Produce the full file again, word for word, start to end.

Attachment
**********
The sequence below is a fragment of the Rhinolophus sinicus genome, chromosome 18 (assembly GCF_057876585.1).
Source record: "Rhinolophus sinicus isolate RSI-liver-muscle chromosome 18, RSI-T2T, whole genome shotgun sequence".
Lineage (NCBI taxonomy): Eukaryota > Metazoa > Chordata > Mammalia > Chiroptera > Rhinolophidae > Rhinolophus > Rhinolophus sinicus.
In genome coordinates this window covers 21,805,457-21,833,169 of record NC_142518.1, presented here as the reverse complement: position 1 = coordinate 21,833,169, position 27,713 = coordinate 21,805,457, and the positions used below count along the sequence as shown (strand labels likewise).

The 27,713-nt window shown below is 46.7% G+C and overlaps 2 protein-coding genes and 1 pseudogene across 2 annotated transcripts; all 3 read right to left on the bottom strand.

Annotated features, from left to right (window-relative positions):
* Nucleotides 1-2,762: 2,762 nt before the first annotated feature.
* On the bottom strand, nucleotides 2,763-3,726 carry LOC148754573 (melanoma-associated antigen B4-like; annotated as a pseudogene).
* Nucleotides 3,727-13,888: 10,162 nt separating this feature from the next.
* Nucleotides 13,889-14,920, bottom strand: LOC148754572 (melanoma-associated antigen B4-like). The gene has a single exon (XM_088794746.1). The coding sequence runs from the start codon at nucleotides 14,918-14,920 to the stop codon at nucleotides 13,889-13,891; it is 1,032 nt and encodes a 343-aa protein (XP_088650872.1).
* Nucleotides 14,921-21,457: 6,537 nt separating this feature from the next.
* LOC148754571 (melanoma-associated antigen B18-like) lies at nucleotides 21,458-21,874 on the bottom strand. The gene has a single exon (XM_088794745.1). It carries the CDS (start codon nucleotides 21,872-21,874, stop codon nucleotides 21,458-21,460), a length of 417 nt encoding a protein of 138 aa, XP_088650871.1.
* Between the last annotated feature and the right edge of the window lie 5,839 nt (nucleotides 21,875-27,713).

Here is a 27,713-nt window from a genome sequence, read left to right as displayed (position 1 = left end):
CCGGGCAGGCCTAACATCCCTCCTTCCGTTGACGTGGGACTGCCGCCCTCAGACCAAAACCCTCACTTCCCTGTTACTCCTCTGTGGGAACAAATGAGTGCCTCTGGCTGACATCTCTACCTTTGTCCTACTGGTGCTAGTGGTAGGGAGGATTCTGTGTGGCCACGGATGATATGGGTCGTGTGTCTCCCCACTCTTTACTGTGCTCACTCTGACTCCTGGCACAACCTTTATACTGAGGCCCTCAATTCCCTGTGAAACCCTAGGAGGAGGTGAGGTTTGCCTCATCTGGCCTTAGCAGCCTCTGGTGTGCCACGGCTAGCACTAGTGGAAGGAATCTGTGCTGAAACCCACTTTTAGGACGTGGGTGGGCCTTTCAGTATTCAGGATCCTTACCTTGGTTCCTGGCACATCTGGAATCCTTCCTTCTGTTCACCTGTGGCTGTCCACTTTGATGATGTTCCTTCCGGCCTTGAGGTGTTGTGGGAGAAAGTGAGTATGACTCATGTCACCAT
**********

The sequence below is a fragment of the Rhinolophus sinicus genome, chromosome 18 (assembly GCF_057876585.1).
Source record: "Rhinolophus sinicus isolate RSI-liver-muscle chromosome 18, RSI-T2T, whole genome shotgun sequence".
Lineage (NCBI taxonomy): Eukaryota > Metazoa > Chordata > Mammalia > Chiroptera > Rhinolophidae > Rhinolophus > Rhinolophus sinicus.
In genome coordinates this window covers 21,805,457-21,833,169 of record NC_142518.1, presented here as the reverse complement: position 1 = coordinate 21,833,169, position 27,713 = coordinate 21,805,457, and the positions used below count along the sequence as shown (strand labels likewise).

The 27,713-nt window shown below is 46.7% G+C and overlaps 2 protein-coding genes and 1 pseudogene across 2 annotated transcripts; all 3 read right to left on the bottom strand.

Annotated features, from left to right (window-relative positions):
* Nucleotides 1-2,762: 2,762 nt before the first annotated feature.
* On the bottom strand, nucleotides 2,763-3,726 carry LOC148754573 (melanoma-associated antigen B4-like; annotated as a pseudogene).
* Nucleotides 3,727-13,888: 10,162 nt separating this feature from the next.
* Nucleotides 13,889-14,920, bottom strand: LOC148754572 (melanoma-associated antigen B4-like). The gene has a single exon (XM_088794746.1). The coding sequence runs from the start codon at nucleotides 14,918-14,920 to the stop codon at nucleotides 13,889-13,891; it is 1,032 nt and encodes a 343-aa protein (XP_088650872.1).
* Nucleotides 14,921-21,457: 6,537 nt separating this feature from the next.
* LOC148754571 (melanoma-associated antigen B18-like) lies at nucleotides 21,458-21,874 on the bottom strand. The gene has a single exon (XM_088794745.1). It carries the CDS (start codon nucleotides 21,872-21,874, stop codon nucleotides 21,458-21,460), a length of 417 nt encoding a protein of 138 aa, XP_088650871.1.
* Between the last annotated feature and the right edge of the window lie 5,839 nt (nucleotides 21,875-27,713).

Here is a 27,713-nt window from a genome sequence, read left to right as displayed (position 1 = left end):
CCGGGCAGGCCTAACATCCCTCCTTCCGTTGACGTGGGACTGCCGCCCTCAGACCAAAACCCTCACTTCCCTGTTACTCCTCTGTGGGAACAAATGAGTGCCTCTGGCTGACATCTCTACCTTTGTCCTACTGGTGCTAGTGGTAGGGAGGATTCTGTGTGGCCACGGATGATATGGGTCGTGTGTCTCCCCACTCTTTACTGTGCTCACTCTGACTCCTGGCACAACCTTTATACTGAGGCCCTCAATTCCCTGTGAAACCCTAGGAGGAGGTGAGGTTTGCCTCATCTGGCCTTAGCAGCCTCTGGTGTGCCACGGCTAGCACTAGTGGAAGGAATCTGTGCTGAAACCCACTTTTAGGACGTGGGTGGGCCTTTCAGTATTCAGGATCCTTACCTTGGTTCCTGGCACATCTGGAATCCTTCCTTCTGTTCACCTGTGGCTGTCCACTTTGATGATGTTCCTTCCGGCCTTGAGGTGTTGTGGGAGAAAGTGAGTATGACTCATGTCACCAT